Dazer Laser Debuts at Parade
MERCERVILLE, N.J., May 27, 2009 -- Laser developer Laser Energetics Inc. announced today that it introduced its nausea-inducing Dazer Laser nonlethal laser weapon Monday during the Little Neck-Douglaston N.Y. Memorial Day Parade, the largest and longest-running Memorial Day parade in the US.
The Dazer Laser comes in two handheld models, the Defender and the Guardian, which can be mounted on a rifle or a shotgun, the company said. The Defender emits an eye-safe green beam with a diameter of 0.2 m to 2.5 m (about 1 to 8 ft) into what the company calls the Dazer Zone, the range of which can adjust from as close as 1 m to the target to up to 2400 m away, or nearly a mile and a half.
The beam, when shined in the face of a perceived aggressor, temporarily blinds him, impairs his balance and induces motion sickness that lasts for several hours, making it difficult to move, according to company publications. It can control people even when their eyes are closed.
The Guardian operates with a smaller-diameter beam and a shorter range of up to 100 m, or about 328 ft. Potential applications for the lasers include homeland security, prison security and crowd control in riots, the company said. Both models can operate also in nondaze mode as searchlights.
Laser Energetics said its Dazer Laser Light Fighting Technologies, which it called “a new tool to fight our enemies and threats,” was well-received during the parade, which included all branches of the military as well as police and firemen. A speech by New York City Mayor Michael Bloomberg closed the event.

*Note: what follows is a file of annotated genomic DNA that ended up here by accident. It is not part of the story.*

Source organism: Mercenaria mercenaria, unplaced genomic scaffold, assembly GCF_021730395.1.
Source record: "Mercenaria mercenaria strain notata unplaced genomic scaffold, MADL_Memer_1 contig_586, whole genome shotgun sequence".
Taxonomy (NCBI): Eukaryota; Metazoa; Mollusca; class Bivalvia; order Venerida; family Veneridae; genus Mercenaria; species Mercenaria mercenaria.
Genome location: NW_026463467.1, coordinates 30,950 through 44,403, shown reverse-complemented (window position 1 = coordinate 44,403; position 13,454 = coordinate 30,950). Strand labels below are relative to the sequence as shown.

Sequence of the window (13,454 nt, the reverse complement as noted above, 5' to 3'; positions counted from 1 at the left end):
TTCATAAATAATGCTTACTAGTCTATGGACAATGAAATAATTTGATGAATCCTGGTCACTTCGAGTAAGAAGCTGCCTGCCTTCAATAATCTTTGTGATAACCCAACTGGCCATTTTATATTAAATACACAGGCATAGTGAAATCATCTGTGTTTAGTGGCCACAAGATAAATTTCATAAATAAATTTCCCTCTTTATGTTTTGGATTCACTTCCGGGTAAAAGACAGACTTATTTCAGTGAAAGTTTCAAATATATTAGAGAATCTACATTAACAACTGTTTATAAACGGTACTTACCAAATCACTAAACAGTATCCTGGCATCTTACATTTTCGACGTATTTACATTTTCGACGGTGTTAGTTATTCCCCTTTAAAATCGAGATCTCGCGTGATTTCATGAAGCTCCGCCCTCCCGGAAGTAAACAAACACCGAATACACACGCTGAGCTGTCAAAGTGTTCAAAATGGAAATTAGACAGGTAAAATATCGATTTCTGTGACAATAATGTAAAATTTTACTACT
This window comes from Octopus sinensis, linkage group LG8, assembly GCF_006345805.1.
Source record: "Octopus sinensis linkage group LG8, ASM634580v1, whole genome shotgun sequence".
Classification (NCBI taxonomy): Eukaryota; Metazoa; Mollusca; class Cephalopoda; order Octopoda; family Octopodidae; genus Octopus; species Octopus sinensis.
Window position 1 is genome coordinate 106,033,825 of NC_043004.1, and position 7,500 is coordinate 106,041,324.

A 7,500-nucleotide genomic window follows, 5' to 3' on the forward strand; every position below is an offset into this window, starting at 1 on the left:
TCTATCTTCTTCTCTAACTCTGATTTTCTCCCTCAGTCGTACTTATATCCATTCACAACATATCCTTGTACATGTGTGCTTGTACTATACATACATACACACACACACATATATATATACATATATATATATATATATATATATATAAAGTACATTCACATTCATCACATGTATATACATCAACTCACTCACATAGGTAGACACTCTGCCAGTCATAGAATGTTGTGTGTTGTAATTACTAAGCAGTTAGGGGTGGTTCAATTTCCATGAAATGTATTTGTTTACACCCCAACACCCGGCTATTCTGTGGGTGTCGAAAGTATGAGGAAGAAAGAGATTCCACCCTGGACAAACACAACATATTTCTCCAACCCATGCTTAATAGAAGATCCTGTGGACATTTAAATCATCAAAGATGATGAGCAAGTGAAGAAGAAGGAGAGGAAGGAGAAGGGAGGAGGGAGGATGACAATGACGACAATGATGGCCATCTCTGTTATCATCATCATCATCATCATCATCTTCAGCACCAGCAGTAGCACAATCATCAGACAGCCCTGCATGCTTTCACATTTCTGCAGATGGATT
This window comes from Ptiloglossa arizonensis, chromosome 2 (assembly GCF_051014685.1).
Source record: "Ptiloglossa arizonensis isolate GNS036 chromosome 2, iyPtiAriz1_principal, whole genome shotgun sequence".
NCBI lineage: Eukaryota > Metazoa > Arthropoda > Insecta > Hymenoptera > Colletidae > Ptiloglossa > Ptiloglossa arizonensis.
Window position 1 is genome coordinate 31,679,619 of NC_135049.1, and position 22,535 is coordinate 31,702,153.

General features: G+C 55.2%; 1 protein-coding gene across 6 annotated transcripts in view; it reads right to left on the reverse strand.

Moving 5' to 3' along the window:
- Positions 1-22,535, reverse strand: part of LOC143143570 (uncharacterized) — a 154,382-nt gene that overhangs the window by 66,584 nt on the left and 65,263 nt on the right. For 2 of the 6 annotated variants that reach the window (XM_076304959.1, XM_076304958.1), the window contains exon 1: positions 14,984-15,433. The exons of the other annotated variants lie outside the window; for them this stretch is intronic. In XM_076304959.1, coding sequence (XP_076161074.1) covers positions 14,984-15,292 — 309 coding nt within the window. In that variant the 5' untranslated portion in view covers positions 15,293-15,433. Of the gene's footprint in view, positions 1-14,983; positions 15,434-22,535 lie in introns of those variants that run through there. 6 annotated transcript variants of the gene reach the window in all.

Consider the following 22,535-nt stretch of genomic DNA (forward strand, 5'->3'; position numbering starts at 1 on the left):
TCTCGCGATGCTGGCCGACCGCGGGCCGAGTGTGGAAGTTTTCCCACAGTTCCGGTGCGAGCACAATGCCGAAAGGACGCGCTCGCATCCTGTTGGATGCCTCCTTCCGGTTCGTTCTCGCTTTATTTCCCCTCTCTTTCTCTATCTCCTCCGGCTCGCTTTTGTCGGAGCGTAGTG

"This was the most appropriate place to begin our role out of the 'ultimate nonlethal weapon'," said Laser Energetics founder and CEO Robert D. Battis. "This weapon is humanitarian and will save the lives of both the enforcer and the threat at longer ranges. No longer will the enforcer have to risk their lives to bring the threat in closer to them in order to engage them, which puts the enforcers life at risk."
The Dazer Laser can be fired continuously, giving the user the ability to aim the beam at the threat and fire until they hit it, unlike other nonlethal weapons that have to be reloaded and only work at close range, Battis said. The weapons can be used during the day or at night, in light rain snow or fog.
The company said it has completed engineering on both units and is now fabricating parts. It anticipates having working units of the prototypes by the end of the summer, with designing and engineering of the production line to manufacture the units taking place now.
"We anticipate proposals of over $200 million before the end of the summer 2009," wrote Battis Wednesday on the company's Web site. "Our first round of presentations over the last month have gone better than we could have imagined."
The company's recently completed expansion almost doubled its floor space in anticipation of starting a Dazer Laser pilot production line.
For more information, visit: www.laserenergetics.com